Anaerobic and aerobic bacteriology of the saliva and gingiva from 16 captive Komodo dragons (Varanus Komodoensis): New implications for the bacteria as venom model

Goldstein, Ellie J. C., Tyrrell, Kerin L., Citron, Diane M., Cox, Cathleen R., Recchio, Ian M., Okimoto, Ben, Bryja, Judith and Fry, Bryan G. (2013) Anaerobic and aerobic bacteriology of the saliva and gingiva from 16 captive Komodo dragons (Varanus Komodoensis): New implications for the bacteria as venom model. Journal of Zoo and Wildlife Medicine, 44 2: 262-272. doi:10.1638/2012-0022R.1


Author Goldstein, Ellie J. C.
Tyrrell, Kerin L.
Citron, Diane M.
Cox, Cathleen R.
Recchio, Ian M.
Okimoto, Ben
Bryja, Judith
Fry, Bryan G.
Title Anaerobic and aerobic bacteriology of the saliva and gingiva from 16 captive Komodo dragons (Varanus Komodoensis): New implications for the bacteria as venom model
Journal name Journal of Zoo and Wildlife Medicine   Check publisher's open access policy
ISSN 1042-7260
1937-2825
Publication date 2013-01-01
Year available 2013
Sub-type Article (original research)
DOI 10.1638/2012-0022R.1
Volume 44
Issue 2
Start page 262
End page 272
Total pages 11
Place of publication Yulee, FL United States
Publisher American Association of Zoo Veterinarians
Collection year 2014
Language eng
Subject 1103 Clinical Sciences
3400 Veterinary
Abstract It has been speculated that the oral flora of the Komodo dragon (Varanus komodoensis) exerts a lethal effect on its prey; yet, scant information about their specific oral flora bacteriology, especially anaerobes, exists. Consequently, the aerobic and anaerobic oral bacteriology of 16 captive Komodo dragons (10 adults and six neonates), aged 2-17 yr for adults and 7-10 days for neonates, from three U.S. zoos were studied. Saliva and gingival samples were collected by zoo personnel, inoculated into anaerobic transport media, and delivered by courier to a reference laboratory. Samples were cultured for aerobes and anaerobes. Strains were identified by standard methods and 16S rRNA gene sequencing when required. The oral flora consisted of 39 aerobic and 21 anaerobic species, with some variation by zoo. Adult dragons grew 128 isolates, including 37 aerobic gram-negative rods (one to eight per specimen), especially Enterobacteriaceae; 50 aerobic gram-positive bacteria (two to nine per specimen), especially Staphylococcus sciuri and Enterococcus faecalis, present in eight of 10 and nine of 10 dragons, respectively; and 41 anaerobes (one to six per specimen), especially clostridia. All hatchlings grew aerobes but none grew anaerobes. No virulent species were isolated. As with other carnivores, captive Komodo oral flora is simply reflective of the gut and skin flora of their recent meals and environment and is unlikely to cause rapid fatal infection.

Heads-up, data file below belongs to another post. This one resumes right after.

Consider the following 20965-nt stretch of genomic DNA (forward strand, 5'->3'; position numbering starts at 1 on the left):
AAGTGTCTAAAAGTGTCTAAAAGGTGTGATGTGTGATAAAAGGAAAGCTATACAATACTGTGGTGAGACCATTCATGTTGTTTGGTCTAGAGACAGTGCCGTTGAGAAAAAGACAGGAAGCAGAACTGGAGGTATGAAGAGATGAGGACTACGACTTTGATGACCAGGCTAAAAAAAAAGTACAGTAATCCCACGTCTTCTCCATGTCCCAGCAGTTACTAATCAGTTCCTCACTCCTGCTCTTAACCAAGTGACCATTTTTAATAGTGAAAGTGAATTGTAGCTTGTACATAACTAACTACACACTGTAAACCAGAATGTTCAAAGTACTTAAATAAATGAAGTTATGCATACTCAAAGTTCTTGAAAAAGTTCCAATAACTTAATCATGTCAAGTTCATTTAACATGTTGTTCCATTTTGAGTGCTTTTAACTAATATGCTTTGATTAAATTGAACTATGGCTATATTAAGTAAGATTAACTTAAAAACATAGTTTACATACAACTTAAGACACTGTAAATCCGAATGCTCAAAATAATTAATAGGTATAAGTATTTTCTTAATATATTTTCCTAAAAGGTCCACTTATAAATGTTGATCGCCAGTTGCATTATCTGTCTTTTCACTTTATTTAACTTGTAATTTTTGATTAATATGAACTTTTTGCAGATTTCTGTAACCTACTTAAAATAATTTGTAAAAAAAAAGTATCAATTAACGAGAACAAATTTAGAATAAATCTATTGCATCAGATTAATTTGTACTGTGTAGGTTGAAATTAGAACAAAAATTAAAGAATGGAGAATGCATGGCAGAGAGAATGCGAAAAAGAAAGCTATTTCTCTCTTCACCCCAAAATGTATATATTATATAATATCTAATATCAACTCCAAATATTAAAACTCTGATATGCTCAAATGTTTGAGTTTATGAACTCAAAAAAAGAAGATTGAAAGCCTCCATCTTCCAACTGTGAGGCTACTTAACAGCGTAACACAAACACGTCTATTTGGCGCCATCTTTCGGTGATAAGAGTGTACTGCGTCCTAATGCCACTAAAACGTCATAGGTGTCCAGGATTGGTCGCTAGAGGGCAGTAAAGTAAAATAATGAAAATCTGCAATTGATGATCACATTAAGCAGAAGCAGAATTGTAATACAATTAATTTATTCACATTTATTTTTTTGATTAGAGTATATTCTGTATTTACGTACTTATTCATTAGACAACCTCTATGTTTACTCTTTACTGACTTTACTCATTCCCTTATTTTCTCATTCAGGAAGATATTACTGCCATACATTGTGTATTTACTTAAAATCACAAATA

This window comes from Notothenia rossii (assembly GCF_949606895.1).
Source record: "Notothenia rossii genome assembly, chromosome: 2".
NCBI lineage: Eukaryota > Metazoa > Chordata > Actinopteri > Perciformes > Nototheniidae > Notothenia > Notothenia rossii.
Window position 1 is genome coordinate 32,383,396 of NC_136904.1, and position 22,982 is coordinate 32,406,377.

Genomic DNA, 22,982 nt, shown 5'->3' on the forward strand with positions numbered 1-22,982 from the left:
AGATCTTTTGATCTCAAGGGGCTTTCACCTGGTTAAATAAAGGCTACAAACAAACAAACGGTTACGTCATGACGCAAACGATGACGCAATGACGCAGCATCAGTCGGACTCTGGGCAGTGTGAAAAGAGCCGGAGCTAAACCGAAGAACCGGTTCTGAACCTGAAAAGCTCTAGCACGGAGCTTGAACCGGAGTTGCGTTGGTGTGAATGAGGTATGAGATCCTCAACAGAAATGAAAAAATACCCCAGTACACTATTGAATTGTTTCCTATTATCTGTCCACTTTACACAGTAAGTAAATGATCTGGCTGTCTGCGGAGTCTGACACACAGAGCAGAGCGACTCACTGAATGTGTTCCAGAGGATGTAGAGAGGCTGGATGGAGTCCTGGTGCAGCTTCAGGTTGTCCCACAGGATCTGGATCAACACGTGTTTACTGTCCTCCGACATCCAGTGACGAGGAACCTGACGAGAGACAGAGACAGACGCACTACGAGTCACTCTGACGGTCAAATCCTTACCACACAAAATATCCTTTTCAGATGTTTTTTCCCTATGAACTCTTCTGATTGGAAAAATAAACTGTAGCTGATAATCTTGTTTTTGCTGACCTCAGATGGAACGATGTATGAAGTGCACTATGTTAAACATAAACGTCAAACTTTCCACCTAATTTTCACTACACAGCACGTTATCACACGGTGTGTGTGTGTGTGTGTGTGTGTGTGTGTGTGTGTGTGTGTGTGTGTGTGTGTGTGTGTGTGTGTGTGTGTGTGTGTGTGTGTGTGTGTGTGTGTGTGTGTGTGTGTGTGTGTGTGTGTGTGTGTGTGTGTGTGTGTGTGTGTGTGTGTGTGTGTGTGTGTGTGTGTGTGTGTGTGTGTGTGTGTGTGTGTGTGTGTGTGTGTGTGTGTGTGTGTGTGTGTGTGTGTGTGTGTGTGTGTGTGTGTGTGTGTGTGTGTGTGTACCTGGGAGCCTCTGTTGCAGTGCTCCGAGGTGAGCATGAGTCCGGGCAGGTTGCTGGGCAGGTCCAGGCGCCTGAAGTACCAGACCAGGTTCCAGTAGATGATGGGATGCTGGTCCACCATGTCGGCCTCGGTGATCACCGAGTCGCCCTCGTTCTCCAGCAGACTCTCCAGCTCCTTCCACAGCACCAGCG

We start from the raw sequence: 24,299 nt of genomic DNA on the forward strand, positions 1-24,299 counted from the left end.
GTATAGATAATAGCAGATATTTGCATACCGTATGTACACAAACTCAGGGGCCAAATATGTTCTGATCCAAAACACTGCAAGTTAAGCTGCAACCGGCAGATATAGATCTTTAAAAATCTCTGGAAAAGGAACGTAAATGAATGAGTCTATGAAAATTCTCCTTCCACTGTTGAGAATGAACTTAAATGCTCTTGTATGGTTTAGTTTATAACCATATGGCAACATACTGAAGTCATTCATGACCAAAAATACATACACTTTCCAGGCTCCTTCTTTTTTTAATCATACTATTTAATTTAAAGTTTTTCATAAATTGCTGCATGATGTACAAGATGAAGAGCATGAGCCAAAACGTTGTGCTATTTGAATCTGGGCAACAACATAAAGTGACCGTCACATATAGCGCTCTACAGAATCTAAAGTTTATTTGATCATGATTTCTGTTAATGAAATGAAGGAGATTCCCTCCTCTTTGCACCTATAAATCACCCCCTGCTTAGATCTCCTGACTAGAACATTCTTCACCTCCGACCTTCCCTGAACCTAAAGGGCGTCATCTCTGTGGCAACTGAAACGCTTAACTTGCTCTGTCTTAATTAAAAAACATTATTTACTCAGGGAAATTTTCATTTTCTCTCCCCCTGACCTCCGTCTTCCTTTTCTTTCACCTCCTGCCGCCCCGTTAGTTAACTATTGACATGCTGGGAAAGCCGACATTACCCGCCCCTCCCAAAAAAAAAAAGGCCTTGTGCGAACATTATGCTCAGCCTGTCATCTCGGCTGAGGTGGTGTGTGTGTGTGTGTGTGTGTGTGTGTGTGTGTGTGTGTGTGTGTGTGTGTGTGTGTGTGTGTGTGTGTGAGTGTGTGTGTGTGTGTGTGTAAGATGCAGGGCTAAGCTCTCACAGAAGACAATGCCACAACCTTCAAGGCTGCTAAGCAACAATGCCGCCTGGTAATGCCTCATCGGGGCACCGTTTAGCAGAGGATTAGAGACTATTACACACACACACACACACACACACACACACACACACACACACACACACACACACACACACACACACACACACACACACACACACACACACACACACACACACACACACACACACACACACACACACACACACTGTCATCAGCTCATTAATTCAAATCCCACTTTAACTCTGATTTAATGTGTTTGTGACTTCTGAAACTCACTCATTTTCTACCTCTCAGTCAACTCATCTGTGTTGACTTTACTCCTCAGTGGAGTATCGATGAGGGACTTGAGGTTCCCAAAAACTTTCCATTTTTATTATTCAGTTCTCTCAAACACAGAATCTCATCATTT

Keyword Anaerobes
Bacteriology
Clostridia
Komodo dragon
Staphylococcus sciuri
Venom
Q-Index Code C1
Q-Index Status Confirmed Code
Institutional Status UQ

Document type: Journal Article
Sub-type: Article (original research)
Collections: Official 2014 Collection
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